It's a Wrap: WRC-15 Concludes in Geneva
World Radiocommunication Conference 2015 (WRC-15) concluded its deliberations on November 27 in Geneva, as heads of delegations sign the Final Acts that revise the Radio Regulations — the international treaty governing the use of radio frequency spectrum and satellite orbits. Some 3300 participants, representing 162 out of the International Telecommunication Union’s (ITU) 193 member states, attended the 4 week conference. Another 500 or so participants, representing 130 other entities including industry, also attended as observers. Festus Daudu of Nigeria chaired WRC-15.
“A great deal has been achieved in the last 4 weeks, and the results will have a major impact on the future of the telecommunication sector in general and radiocommunications in particular,” ITU Radiocommunication Bureau (ITU-R) Director François Rancy said in a closing press release. “The outcomes of WRC-15 are aimed at maintaining a stable, predictable and universally applied regulatory environment that secures long-term investments for the multi-trillion dollar ICT industry.” WRC-15 addressed more than 40 topics related to frequency allocation and sharing.
The conference reached consensus on a new secondary allocation for Amateur Radio at 5351.5-5366.5 kHz with a power limit of 15 W effective isotropic radiated power (EIRP). Some Region 2 countries, but not the US, will be permitted up to 25 W EIRP. With this action — and despite conditions that are more restrictive than had been hoped at the start of the Conference — the Amateur Service has obtained its first new global HF allocation since 1979.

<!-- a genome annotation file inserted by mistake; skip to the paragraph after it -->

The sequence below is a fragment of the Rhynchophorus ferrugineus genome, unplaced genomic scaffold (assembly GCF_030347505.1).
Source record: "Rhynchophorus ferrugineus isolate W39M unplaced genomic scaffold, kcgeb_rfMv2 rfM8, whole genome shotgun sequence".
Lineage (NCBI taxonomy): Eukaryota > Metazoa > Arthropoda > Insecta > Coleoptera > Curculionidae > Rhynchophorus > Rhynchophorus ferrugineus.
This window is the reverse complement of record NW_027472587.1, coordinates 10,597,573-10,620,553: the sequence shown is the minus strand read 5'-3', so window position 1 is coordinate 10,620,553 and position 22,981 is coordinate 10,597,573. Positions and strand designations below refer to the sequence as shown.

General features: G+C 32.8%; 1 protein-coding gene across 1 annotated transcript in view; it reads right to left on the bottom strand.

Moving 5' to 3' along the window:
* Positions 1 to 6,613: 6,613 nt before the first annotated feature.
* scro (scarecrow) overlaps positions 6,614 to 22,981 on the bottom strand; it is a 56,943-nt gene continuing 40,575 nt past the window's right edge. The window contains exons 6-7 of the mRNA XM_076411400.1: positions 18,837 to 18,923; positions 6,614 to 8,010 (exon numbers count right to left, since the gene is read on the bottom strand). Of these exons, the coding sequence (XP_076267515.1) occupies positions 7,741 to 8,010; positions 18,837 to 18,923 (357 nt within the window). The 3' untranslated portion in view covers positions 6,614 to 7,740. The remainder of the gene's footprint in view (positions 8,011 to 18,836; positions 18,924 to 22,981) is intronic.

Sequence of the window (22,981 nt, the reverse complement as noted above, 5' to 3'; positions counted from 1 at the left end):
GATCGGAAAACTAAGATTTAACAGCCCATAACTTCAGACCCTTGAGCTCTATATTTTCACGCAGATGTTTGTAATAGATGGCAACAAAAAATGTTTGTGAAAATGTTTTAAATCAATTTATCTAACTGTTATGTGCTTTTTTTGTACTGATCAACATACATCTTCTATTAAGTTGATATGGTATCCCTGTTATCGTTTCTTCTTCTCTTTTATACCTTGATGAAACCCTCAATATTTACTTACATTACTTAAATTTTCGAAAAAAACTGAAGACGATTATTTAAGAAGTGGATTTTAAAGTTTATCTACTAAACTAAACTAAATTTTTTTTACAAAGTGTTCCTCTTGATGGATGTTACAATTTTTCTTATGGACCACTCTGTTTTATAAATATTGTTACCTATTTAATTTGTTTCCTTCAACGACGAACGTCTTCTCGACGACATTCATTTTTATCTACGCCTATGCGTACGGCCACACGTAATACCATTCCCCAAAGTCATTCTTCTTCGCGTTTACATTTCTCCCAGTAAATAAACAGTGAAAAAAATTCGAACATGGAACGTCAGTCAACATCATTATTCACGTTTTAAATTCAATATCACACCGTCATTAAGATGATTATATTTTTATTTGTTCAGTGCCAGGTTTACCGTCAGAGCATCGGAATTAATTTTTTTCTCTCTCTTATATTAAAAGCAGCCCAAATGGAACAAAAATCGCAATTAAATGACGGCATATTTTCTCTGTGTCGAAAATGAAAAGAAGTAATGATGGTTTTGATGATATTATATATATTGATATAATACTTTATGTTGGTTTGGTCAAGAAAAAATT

The 15 kHz band at 60 meters “will maintain stable communications over various distances, especially for use when providing communications in disaster situations and for relief operations,” an ITU news release said. The new band will not become available for use until the FCC addresses the WRC-15 Final Acts in a rule making proceeding and establishes operating parameters.
Threats by the mobile telephone/broadband industry in the vicinity of 10 GHz and 24 GHz have been averted for the time being, but are expected to be raised again at WRC-19 and/or WRC-23. The 144 and 420 MHz bands were excluded from the WRC-19 agenda item addressing short-duration (3 years) small satellites.
Agenda Item 1.12, addressing the Earth Exploration Satellite Service (10 GHz EESS), was approved at plenary with footnotes relevant to certain Middle East countries. The EESS allocation was tailored to avoid the Amateur-Satellite segment and poses no threat to terrestrial ham radio use of the band.
The International Amateur Radio Union (IARU) team at WRC-15 also focused its efforts on tweaking the agenda for WRC-19. Agenda Item 1.1 will consider 50-54 MHz harmonization in Region 1. A proposed agenda item to align the 160 meter allocation in Region 1 with the rest of the world did not make the cut.
Leading up to WRC-19, ITU-R will address an ambitious schedule of studies covering a wide range of services from Amateur Radio to broadcasting, mobile broadband, mobile satellite, fixed satellite, Earth stations on mobile platforms, and space exploration services.
ITU-R has been invited to study existing allocations to the space operation service below 1 GHz and, if no suitable frequencies can be identified, then possible new allocations, or an upgrade of the existing allocations, to the space operation service within the frequency ranges 150.05-174 MHz and 400.15-420 MHz should be considered.
ARRL Chief Technology Officer Brennan Price, N4QX, and Technical Relations Specialist Jon Siverling, WB3ERA, served on the US delegation to WRC-15.
“I think it’s a miracle,” Rancy said at a closing press conference. “I’m always amazed that in 4 weeks we can produce 500 pages of very thick, very detailed, very complex regulations…without a single vote.” — Thanks to ITU and RSGB